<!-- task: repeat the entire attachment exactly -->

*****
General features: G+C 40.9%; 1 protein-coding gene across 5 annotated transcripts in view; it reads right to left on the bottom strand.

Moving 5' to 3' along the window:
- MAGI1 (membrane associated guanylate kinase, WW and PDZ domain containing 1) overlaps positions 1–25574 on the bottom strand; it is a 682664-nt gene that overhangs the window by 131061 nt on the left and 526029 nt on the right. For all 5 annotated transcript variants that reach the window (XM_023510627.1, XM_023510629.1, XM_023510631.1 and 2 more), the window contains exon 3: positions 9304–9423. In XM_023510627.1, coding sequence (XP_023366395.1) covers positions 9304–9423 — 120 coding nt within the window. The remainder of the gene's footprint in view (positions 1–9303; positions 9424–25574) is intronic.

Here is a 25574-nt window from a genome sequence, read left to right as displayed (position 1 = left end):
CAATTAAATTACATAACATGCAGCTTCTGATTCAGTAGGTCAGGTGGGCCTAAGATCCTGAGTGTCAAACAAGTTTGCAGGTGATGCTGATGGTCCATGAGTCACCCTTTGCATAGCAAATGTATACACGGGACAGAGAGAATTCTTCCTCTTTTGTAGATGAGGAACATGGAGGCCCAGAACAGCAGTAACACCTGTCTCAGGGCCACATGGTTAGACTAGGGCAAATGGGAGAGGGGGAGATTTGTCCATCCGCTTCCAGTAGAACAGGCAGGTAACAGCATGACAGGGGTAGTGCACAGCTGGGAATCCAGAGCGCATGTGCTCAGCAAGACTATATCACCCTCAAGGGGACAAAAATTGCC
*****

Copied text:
General features: G+C 40.9%; 1 protein-coding gene across 5 annotated transcripts in view; it reads right to left on the bottom strand.

Moving 5' to 3' along the window:
- MAGI1 (membrane associated guanylate kinase, WW and PDZ domain containing 1) overlaps positions 1–25574 on the bottom strand; it is a 682664-nt gene that overhangs the window by 131061 nt on the left and 526029 nt on the right. For all 5 annotated transcript variants that reach the window (XM_023510627.1, XM_023510629.1, XM_023510631.1 and 2 more), the window contains exon 3: positions 9304–9423. In XM_023510627.1, coding sequence (XP_023366395.1) covers positions 9304–9423 — 120 coding nt within the window. The remainder of the gene's footprint in view (positions 1–9303; positions 9424–25574) is intronic.

Here is a 25574-nt window from a genome sequence, read left to right as displayed (position 1 = left end):
CAATTAAATTACATAACATGCAGCTTCTGATTCAGTAGGTCAGGTGGGCCTAAGATCCTGAGTGTCAAACAAGTTTGCAGGTGATGCTGATGGTCCATGAGTCACCCTTTGCATAGCAAATGTATACACGGGACAGAGAGAATTCTTCCTCTTTTGTAGATGAGGAACATGGAGGCCCAGAACAGCAGTAACACCTGTCTCAGGGCCACATGGTTAGACTAGGGCAAATGGGAGAGGGGGAGATTTGTCCATCCGCTTCCAGTAGAACAGGCAGGTAACAGCATGACAGGGGTAGTGCACAGCTGGGAATCCAGAGCGCATGTGCTCAGCAAGACTATATCACCCTCAAGGGGACAAAAATTGCC